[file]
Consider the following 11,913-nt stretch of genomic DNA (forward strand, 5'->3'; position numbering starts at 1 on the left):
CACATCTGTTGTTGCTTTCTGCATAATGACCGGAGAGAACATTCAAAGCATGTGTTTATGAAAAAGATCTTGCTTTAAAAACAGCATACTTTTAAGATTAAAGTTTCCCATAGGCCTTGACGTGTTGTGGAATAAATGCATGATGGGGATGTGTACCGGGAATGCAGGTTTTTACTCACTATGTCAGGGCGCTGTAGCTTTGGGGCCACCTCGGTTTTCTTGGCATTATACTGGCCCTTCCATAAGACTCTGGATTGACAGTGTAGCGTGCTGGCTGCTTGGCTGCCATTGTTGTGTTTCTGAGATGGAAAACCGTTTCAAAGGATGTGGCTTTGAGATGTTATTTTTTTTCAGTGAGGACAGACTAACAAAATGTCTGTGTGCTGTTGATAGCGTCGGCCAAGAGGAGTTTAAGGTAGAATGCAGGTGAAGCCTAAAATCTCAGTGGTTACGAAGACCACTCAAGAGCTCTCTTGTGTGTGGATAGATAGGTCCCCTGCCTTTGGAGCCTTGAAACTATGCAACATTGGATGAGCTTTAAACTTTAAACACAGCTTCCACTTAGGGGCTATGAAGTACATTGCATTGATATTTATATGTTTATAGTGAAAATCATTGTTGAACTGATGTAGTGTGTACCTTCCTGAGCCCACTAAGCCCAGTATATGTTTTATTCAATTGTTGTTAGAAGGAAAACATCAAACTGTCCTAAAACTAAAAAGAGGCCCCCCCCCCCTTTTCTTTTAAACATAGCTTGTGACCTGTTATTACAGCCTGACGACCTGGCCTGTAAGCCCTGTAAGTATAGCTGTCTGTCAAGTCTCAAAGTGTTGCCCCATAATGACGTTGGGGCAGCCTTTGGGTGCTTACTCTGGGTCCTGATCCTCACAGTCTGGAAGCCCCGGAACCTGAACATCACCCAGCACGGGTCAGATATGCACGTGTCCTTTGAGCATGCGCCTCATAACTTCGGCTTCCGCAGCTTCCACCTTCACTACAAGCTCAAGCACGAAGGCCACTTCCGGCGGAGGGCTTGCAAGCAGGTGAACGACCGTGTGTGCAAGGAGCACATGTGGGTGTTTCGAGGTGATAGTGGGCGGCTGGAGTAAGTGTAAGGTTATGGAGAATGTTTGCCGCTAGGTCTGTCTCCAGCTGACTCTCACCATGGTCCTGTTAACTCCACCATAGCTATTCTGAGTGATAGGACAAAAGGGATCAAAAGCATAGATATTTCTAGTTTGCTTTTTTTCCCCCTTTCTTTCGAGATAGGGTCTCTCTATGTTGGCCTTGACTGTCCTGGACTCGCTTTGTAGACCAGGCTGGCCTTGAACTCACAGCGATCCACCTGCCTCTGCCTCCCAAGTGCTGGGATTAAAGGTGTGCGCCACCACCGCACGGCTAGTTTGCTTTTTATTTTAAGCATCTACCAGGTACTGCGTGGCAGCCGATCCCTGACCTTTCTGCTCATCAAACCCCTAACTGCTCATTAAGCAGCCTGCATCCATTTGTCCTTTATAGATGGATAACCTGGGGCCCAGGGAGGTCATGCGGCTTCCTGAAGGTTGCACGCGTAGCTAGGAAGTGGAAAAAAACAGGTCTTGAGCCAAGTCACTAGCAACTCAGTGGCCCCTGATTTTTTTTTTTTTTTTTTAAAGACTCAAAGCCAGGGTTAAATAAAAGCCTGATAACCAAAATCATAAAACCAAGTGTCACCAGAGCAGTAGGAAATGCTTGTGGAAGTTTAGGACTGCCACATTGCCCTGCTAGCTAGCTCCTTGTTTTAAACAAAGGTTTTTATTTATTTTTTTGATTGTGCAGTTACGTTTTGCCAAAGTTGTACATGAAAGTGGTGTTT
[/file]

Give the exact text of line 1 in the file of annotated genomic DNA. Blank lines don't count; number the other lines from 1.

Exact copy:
Consider the following 11,913-nt stretch of genomic DNA (forward strand, 5'->3'; position numbering starts at 1 on the left):